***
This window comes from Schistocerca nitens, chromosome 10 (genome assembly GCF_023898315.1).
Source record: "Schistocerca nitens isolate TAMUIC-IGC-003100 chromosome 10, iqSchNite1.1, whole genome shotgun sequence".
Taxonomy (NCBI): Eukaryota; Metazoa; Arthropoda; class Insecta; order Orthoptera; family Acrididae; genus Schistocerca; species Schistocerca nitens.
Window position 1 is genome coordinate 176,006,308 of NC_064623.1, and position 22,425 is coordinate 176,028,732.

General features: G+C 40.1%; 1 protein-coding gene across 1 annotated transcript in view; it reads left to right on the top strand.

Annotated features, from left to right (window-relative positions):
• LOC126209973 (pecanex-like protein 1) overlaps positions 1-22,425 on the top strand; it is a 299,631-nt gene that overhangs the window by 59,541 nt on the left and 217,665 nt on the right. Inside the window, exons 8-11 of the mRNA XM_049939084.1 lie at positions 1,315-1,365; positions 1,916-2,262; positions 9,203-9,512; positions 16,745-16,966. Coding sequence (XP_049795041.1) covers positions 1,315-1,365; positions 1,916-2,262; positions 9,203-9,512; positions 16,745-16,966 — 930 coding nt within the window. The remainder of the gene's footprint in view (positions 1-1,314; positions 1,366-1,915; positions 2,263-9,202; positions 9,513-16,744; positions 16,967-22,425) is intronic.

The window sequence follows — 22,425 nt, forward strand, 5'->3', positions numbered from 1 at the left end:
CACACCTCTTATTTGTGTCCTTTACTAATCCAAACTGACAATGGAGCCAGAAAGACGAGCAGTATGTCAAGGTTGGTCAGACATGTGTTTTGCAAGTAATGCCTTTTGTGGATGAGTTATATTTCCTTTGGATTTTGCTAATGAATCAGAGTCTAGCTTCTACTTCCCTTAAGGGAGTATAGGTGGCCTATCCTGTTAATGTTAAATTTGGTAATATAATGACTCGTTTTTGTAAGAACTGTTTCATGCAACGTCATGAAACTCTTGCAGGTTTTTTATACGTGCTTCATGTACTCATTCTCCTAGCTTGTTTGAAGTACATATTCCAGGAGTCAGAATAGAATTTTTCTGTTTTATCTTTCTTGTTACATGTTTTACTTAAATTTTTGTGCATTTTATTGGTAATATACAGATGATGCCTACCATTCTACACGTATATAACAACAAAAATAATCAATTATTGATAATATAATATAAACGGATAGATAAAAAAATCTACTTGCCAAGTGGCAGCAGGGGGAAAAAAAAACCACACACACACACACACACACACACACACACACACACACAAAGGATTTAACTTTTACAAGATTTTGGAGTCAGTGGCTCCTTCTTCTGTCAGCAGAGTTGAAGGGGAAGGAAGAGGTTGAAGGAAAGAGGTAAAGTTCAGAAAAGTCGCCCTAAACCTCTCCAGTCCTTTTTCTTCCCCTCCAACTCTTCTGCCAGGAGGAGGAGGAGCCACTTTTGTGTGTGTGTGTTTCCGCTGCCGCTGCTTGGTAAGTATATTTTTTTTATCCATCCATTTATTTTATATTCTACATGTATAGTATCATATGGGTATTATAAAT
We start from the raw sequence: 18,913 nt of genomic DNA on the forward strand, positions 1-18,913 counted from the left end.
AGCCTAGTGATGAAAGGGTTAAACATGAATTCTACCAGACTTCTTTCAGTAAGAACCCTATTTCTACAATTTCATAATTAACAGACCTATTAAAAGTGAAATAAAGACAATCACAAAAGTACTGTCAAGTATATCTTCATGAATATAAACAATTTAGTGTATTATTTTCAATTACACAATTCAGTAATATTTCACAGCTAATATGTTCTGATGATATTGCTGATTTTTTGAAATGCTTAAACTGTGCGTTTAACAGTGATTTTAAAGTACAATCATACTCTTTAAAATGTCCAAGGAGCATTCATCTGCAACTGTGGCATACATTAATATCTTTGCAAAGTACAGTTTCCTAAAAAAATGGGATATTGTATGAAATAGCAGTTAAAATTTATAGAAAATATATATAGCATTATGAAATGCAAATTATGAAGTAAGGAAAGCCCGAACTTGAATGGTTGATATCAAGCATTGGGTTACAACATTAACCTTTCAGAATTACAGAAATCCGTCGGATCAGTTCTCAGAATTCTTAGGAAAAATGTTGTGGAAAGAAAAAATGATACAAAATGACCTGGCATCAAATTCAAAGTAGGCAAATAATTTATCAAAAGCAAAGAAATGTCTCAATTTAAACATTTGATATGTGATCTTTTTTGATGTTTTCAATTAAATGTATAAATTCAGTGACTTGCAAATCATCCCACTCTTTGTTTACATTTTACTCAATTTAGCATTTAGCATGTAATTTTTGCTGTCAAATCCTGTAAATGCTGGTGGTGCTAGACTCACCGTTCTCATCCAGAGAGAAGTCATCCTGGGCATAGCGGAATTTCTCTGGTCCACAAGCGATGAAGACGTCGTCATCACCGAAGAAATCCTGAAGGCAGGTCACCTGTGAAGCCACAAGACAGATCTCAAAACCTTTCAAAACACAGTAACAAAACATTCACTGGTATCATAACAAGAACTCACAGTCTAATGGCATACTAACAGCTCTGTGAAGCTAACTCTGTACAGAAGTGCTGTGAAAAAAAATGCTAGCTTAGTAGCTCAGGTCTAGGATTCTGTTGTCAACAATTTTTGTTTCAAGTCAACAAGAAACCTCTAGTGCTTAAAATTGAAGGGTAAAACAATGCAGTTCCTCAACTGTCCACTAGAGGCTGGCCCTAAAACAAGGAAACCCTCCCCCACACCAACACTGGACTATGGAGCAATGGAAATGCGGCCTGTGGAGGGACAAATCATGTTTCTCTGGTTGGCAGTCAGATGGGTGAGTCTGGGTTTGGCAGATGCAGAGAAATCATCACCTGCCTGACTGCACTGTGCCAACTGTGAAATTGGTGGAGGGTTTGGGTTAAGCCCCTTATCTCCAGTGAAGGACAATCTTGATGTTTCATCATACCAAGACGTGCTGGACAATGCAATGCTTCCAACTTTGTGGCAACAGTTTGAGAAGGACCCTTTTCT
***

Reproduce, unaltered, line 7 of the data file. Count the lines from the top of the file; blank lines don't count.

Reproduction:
• LOC126209973 (pecanex-like protein 1) overlaps positions 1-22,425 on the top strand; it is a 299,631-nt gene that overhangs the window by 59,541 nt on the left and 217,665 nt on the right. Inside the window, exons 8-11 of the mRNA XM_049939084.1 lie at positions 1,315-1,365; positions 1,916-2,262; positions 9,203-9,512; positions 16,745-16,966. Coding sequence (XP_049795041.1) covers positions 1,315-1,365; positions 1,916-2,262; positions 9,203-9,512; positions 16,745-16,966 — 930 coding nt within the window. The remainder of the gene's footprint in view (positions 1-1,314; positions 1,366-1,915; positions 2,263-9,202; positions 9,513-16,744; positions 16,967-22,425) is intronic.